GTGACCTTCACCAACCGATGACTATTCTCAACCAACCACAAAGATATCGGCACCCTTTACCTAATTTTTGGCGCATGAGCAGGTATAGCCGGAACTGCCCTCAGCTTACTCATCCGCGCAGAACTTGGCCAACCTGGAACTCTCCTCGGAGATGACCAAATCTACAATGTAATCGTCACTGCCCATGCCTTCGTAATAATCTTCTTCATAGTAATACCCATTATGATCGGAGGATTTGGAAACTGACTAGTCCCCCTTATAATTGGCGCCCCTGACATAGCATTTCCCCGCATAAACAACATAAGCTTCTGACTACTACCCCCCTCCTTCCTACTCCTACTAGCCTCCTCCACAGTAGAAGCAGGAGCCGGCACAGGATGAACAGTATATCCCCCTCTAGCAGGCAACCTAGCCCATGCTGGTGCATCAGTAGACTTAGCCATCTTCTCACTCCACCTAGCAGGAATCTCCTCGATCCTAGGAGCAATCAATTTCATCACCACCGCCATCAACATAAAACCTCCAGCCCTATCACAATACCAAACCCCCCTATTCGTATGATCCGTCCTTATCACAGCAGTCCTCCTATTACTCTCACTTCCCGTACTTGCCGCCGGCATCACCATACTACTAACAGACCGAAACTTAAACACCACCTTCTTTGACCCAGCCGGAGGAGGAGACCCAATCCTATACCAACACCTCTTCTGATTCTTTGGTCACCCAGAAGTCTATATCCTAATTCTACCGGGCTTCGGAATCATCTCCCACGTAGTAACATACTACGCAGGTAAGAAAGAACCCTTCGGTTACATAGGAATGGTATGAGCAATACTATCTATCGGATTCCTCGGCTTTATCGTATGAGCACATCACATATTCACAGTCGGAATAGACGTAGATACCCGAGCATACTTTACATCCGCCACCATGATCATCGCCATCCCAACTGGCATCAAAGTCTTCAGCTGACTGGCGACCCTGCATGGAGGGACTATCAAATGAGATCCTCCAATACTATGAGCCCTGGGCTTCATCTTCCTCTTTACTATTGGAGGATTAACAGGCATCGTCCTAGCAAACTCCTCACTGGACATTGCCCTACACGATACATACTATGTAGTCGCCCACTTCCACTATGTCCTCTCAATAGGAGCTGTCTTTGCCATTCTAGCAGGATTCACTCACTGATTCCCTTTATTCACAGGATACACCTTGCACCCCACATGAGCCAAAGCCCACTTCGGGGTCATATTTACAGGTGTTAACCTAACCTTCTTCCCACAACACTTTCTAGGCTTAGCTGGCATGCCCCGACGATACTCCGACTACCCGGATGCCTACACCATATGAAACACCATATCATCTATCGGTTCACTAATCTCAATAACTGCAGTAATCATACTAATATTTATCATCTGAGAAGCCTTCACATCAAAACGAAAAATCCTACAACCTGAACTAATTACCACCAACATTGAATGAATCCACGGCTGCCCTCCCCCCTACCACACCTTCGAAGAACCAGCATTCGTCCAAGTACAAGAAAGG
-- end --

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Statistics of barcoding coverage: Eudyptula minor

Barcode of Life Data Systems (BOLDS) Stats
Public Records: 57
Specimens with Barcodes: 60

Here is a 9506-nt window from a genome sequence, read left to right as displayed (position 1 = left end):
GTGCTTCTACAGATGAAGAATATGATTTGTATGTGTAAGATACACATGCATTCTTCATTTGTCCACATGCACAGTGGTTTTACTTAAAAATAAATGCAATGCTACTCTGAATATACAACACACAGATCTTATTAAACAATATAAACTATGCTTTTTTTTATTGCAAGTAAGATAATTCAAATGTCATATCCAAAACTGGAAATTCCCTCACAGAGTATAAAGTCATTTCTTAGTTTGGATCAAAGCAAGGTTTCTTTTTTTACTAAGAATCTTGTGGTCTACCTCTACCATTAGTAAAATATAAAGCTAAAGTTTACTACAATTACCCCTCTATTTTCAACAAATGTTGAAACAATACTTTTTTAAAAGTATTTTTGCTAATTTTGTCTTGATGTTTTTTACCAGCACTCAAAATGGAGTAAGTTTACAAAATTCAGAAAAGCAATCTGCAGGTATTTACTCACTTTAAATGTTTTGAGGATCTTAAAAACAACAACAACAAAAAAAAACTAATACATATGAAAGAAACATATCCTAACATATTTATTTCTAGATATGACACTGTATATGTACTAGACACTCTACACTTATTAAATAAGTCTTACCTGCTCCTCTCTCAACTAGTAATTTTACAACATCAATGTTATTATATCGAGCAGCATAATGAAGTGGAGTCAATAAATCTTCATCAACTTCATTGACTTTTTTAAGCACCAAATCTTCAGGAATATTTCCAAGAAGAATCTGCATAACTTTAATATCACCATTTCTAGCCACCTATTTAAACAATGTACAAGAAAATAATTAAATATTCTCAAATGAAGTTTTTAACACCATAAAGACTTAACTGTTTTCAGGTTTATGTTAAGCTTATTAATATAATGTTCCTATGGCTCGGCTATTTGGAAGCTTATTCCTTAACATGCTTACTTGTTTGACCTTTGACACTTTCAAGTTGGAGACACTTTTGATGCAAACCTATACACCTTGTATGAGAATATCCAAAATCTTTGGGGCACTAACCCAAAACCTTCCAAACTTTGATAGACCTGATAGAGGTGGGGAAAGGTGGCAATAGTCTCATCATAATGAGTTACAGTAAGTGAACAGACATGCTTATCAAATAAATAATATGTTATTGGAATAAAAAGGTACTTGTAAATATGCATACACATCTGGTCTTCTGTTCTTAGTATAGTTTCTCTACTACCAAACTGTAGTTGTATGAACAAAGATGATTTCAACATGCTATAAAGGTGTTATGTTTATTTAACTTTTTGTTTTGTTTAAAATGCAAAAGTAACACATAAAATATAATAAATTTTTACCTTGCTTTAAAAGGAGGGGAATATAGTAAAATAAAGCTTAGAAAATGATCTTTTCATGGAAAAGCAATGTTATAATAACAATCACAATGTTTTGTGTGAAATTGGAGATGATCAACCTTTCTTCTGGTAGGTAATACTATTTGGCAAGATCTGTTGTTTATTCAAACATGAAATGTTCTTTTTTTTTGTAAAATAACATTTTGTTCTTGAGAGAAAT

Species With Barcodes: 1
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Conservation

Conservation Status

IUCN Red List Assessment


Red List Category
LC
Least Concern

Red List Criteria

Version
3.1

Year Assessed
2012

Assessor/s
BirdLife International

Reviewer/s
Butchart, S. & Symes, A.

Contributor/s

Justification
This species has a very large range, and hence does not approach the thresholds for Vulnerable under the range size criterion (Extent of Occurrence <20,000 km2 combined with a declining or fluctuating range size, habitat extent/quality, or population size and a small number of locations or severe fragmentation). Despite the fact that the population trend appears to be decreasing, the decline is not believed to be sufficiently rapid to approach the thresholds for Vulnerable under the population trend criterion (>30% decline over ten years or three generations). The population size has not been quantified, but it is not believed to approach the thresholds for Vulnerable under the population size criterion (<10,000 mature individuals with a continuing decline estimated to be >10% in ten years or three generations, or with a specified population structure). For these reasons the species is evaluated as Least Concern.

History
  • Least Concern (LC)
  • Least Concern (LC)
  • Least Concern (LC)
  • Lower Risk/least concern (LR/lc)
  • Lower Risk/least concern (LR/lc)
  • Lower Risk/least concern (LR/lc)